I don't really understand why, and maybe it reflects on me more than Google, but this talk about how a webmaster should link seems to have a threatening tone instead of an informational tone.

glengara




msg:3342937
 12:18 pm on May 18, 2007 (gmt 0)

*..the lose of ability to give reputation mightbe limited to outbound paid links.*

That's my point, as it's difficult to determine simply discounting paid links has little discouragement value, so sellers can keep selling and buyers will keep buying...

Quadrille




msg:3342939
 12:20 pm on May 18, 2007 (gmt 0)

Inserted after to give context:
I don't really understand why, and maybe it reflects on me more than Google, but this talk about how a webmaster should link seems to have a threatening tone instead of an informational tone.

Not at all; webmasters are free to do exactly as they like; all Google is saying is that if they want to dine at the Google cafe, chucking cutlery at other diners is not acceptable behaviour.

And it's ALL to do with the algo. They've been working on a 'cutlery throwing detector', apparently.

Webmasters who choose to continue throwing cutlery may find they may only enter the Google cafe if they consent to having their cutlery in plastic, and their throwing arm restrained, while they are in Google's building.

Webmasters, as always, have a choice. But do you really think Google should be expected to do nothing while the lager louts disrupt things for the straightheads? Really?

[edited by: Quadrille at 12:23 pm (utc) on May 18, 2007]

oneguy




msg:3342961
 12:40 pm on May 18, 2007 (gmt 0)

Webmasters, as always, have a choice. But do you really think Google should be expected to do nothing while the lager louts disrupt things for the straightheads? Really?

Of course I don't expect them to do nothing.

However, they aren't just telling link buyers and link sellers what to do. They're telling everyone what to do, and maybe part of my resistance has to do with that.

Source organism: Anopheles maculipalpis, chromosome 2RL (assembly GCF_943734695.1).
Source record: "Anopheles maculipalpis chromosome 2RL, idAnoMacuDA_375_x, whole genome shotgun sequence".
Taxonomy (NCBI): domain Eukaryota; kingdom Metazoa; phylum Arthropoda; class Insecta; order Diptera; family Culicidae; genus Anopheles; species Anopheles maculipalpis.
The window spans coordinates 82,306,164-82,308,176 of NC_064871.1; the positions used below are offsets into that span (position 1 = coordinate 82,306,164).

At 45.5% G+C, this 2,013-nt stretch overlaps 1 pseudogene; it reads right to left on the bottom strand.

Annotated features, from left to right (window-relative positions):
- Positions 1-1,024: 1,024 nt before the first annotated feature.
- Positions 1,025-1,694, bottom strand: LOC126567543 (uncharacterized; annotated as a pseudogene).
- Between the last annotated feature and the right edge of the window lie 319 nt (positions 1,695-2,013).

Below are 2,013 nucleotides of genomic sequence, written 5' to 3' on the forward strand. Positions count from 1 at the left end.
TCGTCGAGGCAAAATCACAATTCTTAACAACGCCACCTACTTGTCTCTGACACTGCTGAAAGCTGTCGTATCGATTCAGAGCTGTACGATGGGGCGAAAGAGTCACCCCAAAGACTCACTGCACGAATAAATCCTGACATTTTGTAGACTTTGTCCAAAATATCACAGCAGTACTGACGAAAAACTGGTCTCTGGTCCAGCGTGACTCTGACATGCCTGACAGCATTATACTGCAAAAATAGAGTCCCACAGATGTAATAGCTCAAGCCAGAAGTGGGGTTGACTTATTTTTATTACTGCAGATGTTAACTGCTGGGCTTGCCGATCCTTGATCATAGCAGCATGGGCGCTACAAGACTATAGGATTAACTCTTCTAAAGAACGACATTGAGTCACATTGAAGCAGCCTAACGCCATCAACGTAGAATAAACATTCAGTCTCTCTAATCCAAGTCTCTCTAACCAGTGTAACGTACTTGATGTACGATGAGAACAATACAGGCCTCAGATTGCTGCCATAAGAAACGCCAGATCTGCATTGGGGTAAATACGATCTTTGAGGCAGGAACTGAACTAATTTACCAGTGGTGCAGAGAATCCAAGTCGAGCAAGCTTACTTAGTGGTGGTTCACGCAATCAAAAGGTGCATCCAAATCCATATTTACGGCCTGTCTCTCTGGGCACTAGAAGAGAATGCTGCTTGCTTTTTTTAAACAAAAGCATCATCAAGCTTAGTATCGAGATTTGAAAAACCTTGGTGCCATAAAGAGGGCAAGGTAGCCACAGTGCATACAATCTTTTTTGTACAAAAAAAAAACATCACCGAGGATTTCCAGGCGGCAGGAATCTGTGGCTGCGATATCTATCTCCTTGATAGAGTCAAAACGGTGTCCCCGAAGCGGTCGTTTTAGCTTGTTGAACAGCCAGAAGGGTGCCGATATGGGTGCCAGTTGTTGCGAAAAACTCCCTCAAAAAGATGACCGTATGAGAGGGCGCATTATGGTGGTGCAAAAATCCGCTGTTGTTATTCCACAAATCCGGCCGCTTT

I can't believe it's only the link sellers and link buyers that don't like this. I'm neither. I have multiple websites and many friends with websites, and I don't really like being told how to link to them.

At the end of the day, Google can choose to include my sites or not. I don't dispute that, but I think some of the resistance might be because Google has such dominance, they would like to tell the entire internet how to behave so their website works how they want their website to work.

What if MSN originally came out with this position? I think there would be far fewer defenders. I guess there would be far fewer people bothered by it too. They'd just say "Pffft, who cares?"

I like google traffic, and will assimilate in some fashion. I want the carrot, but that doesn't mean I have to like the threat of a stick.

pontifex




msg:3342965
 12:47 pm on May 18, 2007 (gmt 0)

I am not against or pro paid links, but I do not understand the scientific approach here.

A paid link is in my understanding in its nature a top-sign of quality for the user. People who run sites for "blue widgets" and buy a link for "blue widget" will make sure, the surfer gets happy, wont they?